Small businesses were traditionally among the slowest to adopt and use the most cutting-edge technology available, and this was often caused by budgetary restraints and lack of in-house knowledge related to management, configuration and technical demands. However, the sharing economy that has been shaped by as-a-Service solutions such as cloud computing and mobility have helped entrepreneurs completely modernize their IT arrangements at a much lower cost than ever before possible.
When the Great Recession struck, one of the first indications of a business that would be steadfast in the face of financial adversity was its ability to change and maximize efficiency. As necessity is the mother of invention, and demand for that matter, cloud computing and other tools were quickly viewed as the best way to remain competitive without putting too much strain on the budget. This remains true today, and has been evidenced by the explosion of cloud computing utilization among entrepreneurial firms.
Now, with a return in small business lending, commercial real estate volumes, bank confidence and entrepreneurial wellness, these same pieces of technology can be used to excel in the market, rather than simply surviving through a severe economic downturn. When entrepreneurs think outside of the box and procure the solutions that can most effectively improve their operational performances, the sky is the limit for innovation and revenue growth.
One of the most important trends in corporate computing throughout the past several years has been the increasing attention placed on enterprise mobility. BYOD comes with several benefits that are specifically apparent among smaller businesses with tighter budgets, such as increased employee engagement along with fewer corporate expenditures on gadgets and other investments by way of hardware.
International Data Corporation estimated that tablet sales have grown worldwide by 11 percent in the past year, and that mobile devices are generally outpacing revenue performances for personal computers. The authors of the report stated that shipments have breached 49.3 million units in that same time frame.
"As we indicated last quarter, the market is still being impacted by the rise of large-screen smartphones and longer than anticipated ownership cycles," said Jean Philippe Bouchard, IDC Research Director for Tablets. "We can also attribute the market deceleration to slow commercial adoption of tablets. Despite this trend, we believe that stronger commercial demand for tablets in the second half of 2014 will help the market grow and that we will see more enterprise-specific offerings, as illustrated by the Apple and IBM partnership, come to market."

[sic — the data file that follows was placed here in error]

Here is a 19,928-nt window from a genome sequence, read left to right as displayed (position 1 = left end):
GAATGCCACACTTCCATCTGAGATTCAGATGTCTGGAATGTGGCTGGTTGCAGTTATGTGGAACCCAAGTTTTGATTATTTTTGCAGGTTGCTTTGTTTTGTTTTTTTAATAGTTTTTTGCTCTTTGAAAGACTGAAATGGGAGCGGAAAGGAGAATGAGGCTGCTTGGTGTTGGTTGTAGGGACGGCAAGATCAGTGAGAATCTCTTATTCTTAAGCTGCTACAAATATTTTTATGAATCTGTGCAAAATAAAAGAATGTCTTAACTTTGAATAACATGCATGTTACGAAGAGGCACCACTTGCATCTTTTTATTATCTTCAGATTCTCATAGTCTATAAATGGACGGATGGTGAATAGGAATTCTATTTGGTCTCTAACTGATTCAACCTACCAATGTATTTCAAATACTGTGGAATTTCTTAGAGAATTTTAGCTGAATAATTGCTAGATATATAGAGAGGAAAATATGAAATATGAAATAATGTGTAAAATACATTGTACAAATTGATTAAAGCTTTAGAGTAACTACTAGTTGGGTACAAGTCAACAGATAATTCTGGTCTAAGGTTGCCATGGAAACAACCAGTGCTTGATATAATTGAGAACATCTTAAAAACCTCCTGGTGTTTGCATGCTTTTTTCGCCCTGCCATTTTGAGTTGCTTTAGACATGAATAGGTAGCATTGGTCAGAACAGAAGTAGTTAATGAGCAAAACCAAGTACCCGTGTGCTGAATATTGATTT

Small business owners should try to tackle this trend head on by proactively developing strategies to manage and optimize these devices, as they are far different from traditional personal computers.
Get to the cloud
Cloud computing is maybe the most important technology for small business owners, as it acts as a facilitator for virtually every other major trend in the IT arena. From mobility and the Internet of Things to big data and beyond, the cloud enables small businesses to have massive capabilities at a lower cost, all the while modernizing their management frameworks and ensuring that oversight is centralized when employees are working from remote locations.
Additionally, the cloud can come with brand-management benefits, as customers are increasingly looking for companies that can offer services and support through the Internet.
Small business owners who need commercial loans to get moving on their technology provisioning strategies should consider applying with Ocean Capital, a regional lender that specializes in entrepreneurial lending. Ocean Capital offers a variety of loan programs to ensure each applicant gets the product best-suited to their specific needs.